At the 2002 Winter Olympics in Salt Lake City, after posting the then-best finish in history by an American woman, Anchorage's Nina Kemppel paid tribute to Eagle Glacier. She had skied to 15th place in the women's 30-kilometer classic, a race made messy and difficult by wet, falling snow and 33-degree temperatures.
"Thank you, Jim Galanes, for making me ski on all of those horrible, ucky days with no kick wax up at Eagle Glacier," she said.
At a 2007 sprint race in Rybinsk, Russia, after becoming the first American woman to win a World Cup medal, Randall gave credit to the glacier. She had placed third on a sprint course pieced together with crushed ice.
"Conditions were what you might see on a glacier in Alaska during the summer," she said. "I've asked myself (at Eagle Glacier), 'When am I ever gonna race on this?' It was good today to have that experience."
At last season's national championships in Maine, the APU ski team turned heads with its domination of the awards podium -- and again the glacier earned praise.
"Eagle Glacier is a critical component in that we're able to come up here once a month and ski for seven days," Flora said. "And so you never lose that snow feel."
Because this is a glacier, there are hazards.
Crevasses are a concern, so tracks are set in areas with low probability of crevasses and the course is marked by wands.
The two-story building is bolted to an outcrop of rocks between the glacier and a cliff. The cliff features a nearly vertical drop and yellow tape warns people to keep their distance. If anyone is caught beyond the yellow tape, a helicopter is called and the person is kicked out of the camp.
A staff of three, including Flora, runs the center but athletes are expected to pitch in. The staff is in charge of setting and grooming trails -- a job made more pleasant this summer with the arrival of a new PistenBully -- but athletes help with maintenance and by taking care of the cooking.
Meals served at the recent women's camp can best be described as heaping: a mound of food for every plate, with appetites to match -- the result of two long workouts a day.
"We're expecting them to ski a whole lot," Flora said. "We use this camp to build endurance. One of the ways to build endurance is to ski a lot. Ski a lot, a lot, a lot of miles."
Flora estimated skiers at the women's camp put in 60 to 75 kilometers a day on an 8-kilometer loop. For the entire week, that added up to about 25 hours of skiing.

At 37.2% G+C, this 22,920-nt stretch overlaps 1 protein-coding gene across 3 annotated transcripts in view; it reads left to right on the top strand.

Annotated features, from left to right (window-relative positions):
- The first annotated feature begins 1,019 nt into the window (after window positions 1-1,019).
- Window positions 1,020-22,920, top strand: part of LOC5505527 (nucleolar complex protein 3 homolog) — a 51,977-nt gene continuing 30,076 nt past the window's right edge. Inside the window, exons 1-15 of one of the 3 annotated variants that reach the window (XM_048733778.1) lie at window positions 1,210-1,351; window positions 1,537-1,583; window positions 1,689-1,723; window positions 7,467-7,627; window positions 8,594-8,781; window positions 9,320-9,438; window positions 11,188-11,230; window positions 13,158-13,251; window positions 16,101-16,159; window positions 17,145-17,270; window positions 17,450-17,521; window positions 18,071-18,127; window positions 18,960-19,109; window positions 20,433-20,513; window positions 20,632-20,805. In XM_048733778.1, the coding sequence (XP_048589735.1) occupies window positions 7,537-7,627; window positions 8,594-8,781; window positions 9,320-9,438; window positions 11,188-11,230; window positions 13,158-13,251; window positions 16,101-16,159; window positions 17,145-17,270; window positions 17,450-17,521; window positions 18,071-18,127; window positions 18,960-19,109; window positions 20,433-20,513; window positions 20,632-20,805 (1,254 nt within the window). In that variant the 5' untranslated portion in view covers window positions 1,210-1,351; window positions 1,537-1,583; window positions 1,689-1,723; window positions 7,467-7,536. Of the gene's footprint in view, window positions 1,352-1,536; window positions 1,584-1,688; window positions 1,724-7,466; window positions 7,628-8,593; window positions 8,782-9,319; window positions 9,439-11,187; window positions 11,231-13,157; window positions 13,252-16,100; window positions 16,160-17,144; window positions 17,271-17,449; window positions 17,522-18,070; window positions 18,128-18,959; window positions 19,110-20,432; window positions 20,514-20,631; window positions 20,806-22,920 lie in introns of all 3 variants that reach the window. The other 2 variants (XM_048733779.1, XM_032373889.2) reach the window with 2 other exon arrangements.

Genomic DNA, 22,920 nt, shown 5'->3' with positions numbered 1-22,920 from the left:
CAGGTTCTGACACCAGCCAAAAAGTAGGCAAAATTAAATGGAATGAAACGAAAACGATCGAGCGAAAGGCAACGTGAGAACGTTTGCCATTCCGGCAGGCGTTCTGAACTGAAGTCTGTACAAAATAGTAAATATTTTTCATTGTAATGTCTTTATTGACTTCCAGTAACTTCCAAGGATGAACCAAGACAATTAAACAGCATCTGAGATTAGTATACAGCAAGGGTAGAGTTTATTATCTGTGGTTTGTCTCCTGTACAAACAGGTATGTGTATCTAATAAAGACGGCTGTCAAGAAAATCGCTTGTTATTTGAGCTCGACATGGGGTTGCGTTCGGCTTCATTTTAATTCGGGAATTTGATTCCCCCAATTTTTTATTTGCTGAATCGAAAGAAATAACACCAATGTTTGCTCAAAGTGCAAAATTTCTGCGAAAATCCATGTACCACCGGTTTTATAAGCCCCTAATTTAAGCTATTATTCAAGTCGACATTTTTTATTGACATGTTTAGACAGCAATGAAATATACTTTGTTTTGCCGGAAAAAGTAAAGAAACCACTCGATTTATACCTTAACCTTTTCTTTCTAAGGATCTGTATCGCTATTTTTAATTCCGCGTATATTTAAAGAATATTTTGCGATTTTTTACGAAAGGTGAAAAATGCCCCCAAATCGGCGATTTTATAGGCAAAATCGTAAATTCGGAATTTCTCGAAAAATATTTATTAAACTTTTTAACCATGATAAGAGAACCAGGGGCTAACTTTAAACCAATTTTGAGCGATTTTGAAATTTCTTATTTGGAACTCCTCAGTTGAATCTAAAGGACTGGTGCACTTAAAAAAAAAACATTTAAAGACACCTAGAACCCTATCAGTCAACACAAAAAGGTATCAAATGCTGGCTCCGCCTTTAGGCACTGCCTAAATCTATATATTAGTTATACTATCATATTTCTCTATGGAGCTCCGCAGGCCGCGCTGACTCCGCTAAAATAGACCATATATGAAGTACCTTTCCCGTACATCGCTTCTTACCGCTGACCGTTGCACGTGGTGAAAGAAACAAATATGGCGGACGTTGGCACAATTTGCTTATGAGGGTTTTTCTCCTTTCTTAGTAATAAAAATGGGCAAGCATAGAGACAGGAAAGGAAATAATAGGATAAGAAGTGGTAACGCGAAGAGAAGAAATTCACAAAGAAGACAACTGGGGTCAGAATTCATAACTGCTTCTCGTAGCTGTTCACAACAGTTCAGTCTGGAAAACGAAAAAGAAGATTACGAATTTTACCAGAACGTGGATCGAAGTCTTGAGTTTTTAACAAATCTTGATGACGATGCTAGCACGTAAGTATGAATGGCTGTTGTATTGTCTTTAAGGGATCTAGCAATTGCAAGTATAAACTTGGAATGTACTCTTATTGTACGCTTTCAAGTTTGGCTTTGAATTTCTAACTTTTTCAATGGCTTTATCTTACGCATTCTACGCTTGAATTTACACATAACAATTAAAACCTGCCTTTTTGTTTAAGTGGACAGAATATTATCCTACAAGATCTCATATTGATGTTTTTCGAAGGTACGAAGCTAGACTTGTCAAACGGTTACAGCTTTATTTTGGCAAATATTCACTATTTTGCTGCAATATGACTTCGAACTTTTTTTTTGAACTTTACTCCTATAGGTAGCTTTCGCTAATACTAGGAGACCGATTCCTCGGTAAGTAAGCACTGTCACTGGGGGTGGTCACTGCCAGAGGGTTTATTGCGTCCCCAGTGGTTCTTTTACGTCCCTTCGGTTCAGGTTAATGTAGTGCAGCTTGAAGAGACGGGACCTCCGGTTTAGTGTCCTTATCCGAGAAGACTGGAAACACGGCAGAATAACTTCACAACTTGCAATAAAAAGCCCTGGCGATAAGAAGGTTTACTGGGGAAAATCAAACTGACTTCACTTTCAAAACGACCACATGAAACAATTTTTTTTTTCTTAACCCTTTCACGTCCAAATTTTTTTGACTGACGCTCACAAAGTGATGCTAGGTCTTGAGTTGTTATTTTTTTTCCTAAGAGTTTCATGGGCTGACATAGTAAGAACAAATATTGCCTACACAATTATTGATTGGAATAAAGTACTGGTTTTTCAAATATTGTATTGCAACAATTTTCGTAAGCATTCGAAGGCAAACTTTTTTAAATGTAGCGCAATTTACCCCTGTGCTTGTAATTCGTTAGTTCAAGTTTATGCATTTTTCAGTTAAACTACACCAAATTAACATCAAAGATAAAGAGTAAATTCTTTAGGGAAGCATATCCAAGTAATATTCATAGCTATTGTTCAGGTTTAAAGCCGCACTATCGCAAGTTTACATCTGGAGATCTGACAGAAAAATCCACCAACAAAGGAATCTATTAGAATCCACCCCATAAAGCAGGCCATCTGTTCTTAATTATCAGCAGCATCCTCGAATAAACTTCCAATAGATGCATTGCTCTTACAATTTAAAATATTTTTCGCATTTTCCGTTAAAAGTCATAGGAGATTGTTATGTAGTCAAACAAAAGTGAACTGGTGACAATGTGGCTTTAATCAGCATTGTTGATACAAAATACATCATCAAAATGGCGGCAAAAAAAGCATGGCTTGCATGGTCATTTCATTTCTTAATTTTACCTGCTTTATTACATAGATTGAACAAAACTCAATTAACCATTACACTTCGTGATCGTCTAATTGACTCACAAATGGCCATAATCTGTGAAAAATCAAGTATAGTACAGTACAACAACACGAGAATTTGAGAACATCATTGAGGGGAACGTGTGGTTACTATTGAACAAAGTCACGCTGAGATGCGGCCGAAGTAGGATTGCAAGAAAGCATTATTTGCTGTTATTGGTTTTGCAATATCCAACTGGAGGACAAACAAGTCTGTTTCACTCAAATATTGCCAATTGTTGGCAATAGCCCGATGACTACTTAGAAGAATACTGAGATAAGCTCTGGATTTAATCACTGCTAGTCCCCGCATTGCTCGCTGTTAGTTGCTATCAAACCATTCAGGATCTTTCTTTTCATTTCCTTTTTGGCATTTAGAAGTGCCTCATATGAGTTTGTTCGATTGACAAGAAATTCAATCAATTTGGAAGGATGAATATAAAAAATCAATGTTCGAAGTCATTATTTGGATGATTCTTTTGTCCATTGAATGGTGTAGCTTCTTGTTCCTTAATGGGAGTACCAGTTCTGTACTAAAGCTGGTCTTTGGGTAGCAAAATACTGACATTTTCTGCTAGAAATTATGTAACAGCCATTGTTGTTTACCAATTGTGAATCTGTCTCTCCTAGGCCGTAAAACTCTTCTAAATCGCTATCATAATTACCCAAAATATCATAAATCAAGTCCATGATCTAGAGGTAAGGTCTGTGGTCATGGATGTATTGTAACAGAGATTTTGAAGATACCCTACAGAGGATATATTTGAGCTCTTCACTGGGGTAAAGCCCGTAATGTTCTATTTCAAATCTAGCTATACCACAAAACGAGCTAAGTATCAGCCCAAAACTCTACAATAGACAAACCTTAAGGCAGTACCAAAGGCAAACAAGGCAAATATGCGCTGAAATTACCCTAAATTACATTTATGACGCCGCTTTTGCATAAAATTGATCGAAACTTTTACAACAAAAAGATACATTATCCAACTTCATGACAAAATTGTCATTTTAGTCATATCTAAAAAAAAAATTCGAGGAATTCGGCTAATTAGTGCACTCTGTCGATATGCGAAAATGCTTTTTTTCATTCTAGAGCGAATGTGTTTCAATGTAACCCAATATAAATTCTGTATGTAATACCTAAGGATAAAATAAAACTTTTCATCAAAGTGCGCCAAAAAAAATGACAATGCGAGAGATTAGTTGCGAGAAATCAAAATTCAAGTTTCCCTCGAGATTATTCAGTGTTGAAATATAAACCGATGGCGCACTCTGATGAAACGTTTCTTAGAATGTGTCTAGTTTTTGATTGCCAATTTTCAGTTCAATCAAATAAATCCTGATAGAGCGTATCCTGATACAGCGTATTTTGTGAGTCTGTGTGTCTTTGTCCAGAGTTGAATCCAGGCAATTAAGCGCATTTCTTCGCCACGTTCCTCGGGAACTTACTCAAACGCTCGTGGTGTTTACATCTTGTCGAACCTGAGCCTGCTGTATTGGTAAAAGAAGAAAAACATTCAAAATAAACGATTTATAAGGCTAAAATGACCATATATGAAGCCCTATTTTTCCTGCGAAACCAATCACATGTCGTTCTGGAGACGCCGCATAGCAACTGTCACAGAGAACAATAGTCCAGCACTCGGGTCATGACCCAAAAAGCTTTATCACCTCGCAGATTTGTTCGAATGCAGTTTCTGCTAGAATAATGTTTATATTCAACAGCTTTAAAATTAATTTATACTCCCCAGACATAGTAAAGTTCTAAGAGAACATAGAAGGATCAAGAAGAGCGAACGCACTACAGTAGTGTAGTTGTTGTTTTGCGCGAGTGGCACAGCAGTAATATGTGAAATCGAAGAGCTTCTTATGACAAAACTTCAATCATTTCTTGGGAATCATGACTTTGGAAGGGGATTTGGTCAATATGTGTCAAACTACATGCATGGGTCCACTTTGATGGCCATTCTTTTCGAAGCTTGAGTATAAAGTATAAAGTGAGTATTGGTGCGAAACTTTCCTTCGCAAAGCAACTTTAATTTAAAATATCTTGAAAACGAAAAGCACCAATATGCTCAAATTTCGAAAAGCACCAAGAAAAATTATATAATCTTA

Between workouts and in the evening, athletes enjoy living arrangements that are communal but quite civilized.
There are composting toilets and a supply of water from a nearby pond. There's a dresser filled with old VHS tapes and newer DVDs and a television to watch them on. There's a big freezer stocked with food and an exercise room equipped with a stationary bicycle -- and decorated with a poster of four-time Olympian Kemppel.
"I love it," Randall said. "It's a great chance to eat, sleep and train. And the good camaraderie of everybody just working hard and suffering through some tough conditions and also celebrating some just absolutely beautiful days. We laugh a lot. We have fun a lot."
And best of all, the glacier is just an hour away from Anchorage, a trip that includes a quick helicopter ride to the training center.
"This is a huge advantage," Randall said. "I mean, it's almost ridiculous when you can be at your house one minute and an hour later you're up here skiing on the glacier. It's an incredible facility, really."

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Friday, August 5, 2011


"NAWTA".... yep, you read it, "North American Women's Training Alliance!!!!"  We recently finished our two week camp here in AK and it was awesome. My previous post chronicled some of our dryland activities and the second week we took our non-Alaskan friends to "Eagle," our glacier training facility just outside of Girdwood.  I can't tell you how cool it is to have a world class facility less than an hour away from where we live - at our disposal! It was great to get to share it with other girls from around the country - not forgetting Canada too.  They seemed to think it was a special place as well :)